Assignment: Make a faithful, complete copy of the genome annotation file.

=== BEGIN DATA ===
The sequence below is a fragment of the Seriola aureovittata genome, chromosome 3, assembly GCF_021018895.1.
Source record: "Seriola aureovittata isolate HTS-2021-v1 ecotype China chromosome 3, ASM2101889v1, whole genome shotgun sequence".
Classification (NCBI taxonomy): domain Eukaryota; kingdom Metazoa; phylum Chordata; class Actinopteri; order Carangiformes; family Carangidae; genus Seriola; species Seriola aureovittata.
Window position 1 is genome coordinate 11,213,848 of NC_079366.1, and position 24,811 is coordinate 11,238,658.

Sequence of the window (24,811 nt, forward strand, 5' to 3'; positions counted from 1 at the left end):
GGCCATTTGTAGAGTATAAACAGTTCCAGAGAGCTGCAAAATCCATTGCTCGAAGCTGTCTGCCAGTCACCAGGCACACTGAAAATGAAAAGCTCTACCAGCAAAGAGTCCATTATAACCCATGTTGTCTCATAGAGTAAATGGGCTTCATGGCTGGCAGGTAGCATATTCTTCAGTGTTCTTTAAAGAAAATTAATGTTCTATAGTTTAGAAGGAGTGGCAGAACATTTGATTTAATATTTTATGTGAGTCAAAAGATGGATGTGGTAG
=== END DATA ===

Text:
The sequence below is a fragment of the Seriola aureovittata genome, chromosome 3, assembly GCF_021018895.1.
Source record: "Seriola aureovittata isolate HTS-2021-v1 ecotype China chromosome 3, ASM2101889v1, whole genome shotgun sequence".
Classification (NCBI taxonomy): domain Eukaryota; kingdom Metazoa; phylum Chordata; class Actinopteri; order Carangiformes; family Carangidae; genus Seriola; species Seriola aureovittata.
Window position 1 is genome coordinate 11,213,848 of NC_079366.1, and position 24,811 is coordinate 11,238,658.

Sequence of the window (24,811 nt, forward strand, 5' to 3'; positions counted from 1 at the left end):
GGCCATTTGTAGAGTATAAACAGTTCCAGAGAGCTGCAAAATCCATTGCTCGAAGCTGTCTGCCAGTCACCAGGCACACTGAAAATGAAAAGCTCTACCAGCAAAGAGTCCATTATAACCCATGTTGTCTCATAGAGTAAATGGGCTTCATGGCTGGCAGGTAGCATATTCTTCAGTGTTCTTTAAAGAAAATTAATGTTCTATAGTTTAGAAGGAGTGGCAGAACATTTGATTTAATATTTTATGTGAGTCAAAAGATGGATGTGGTAG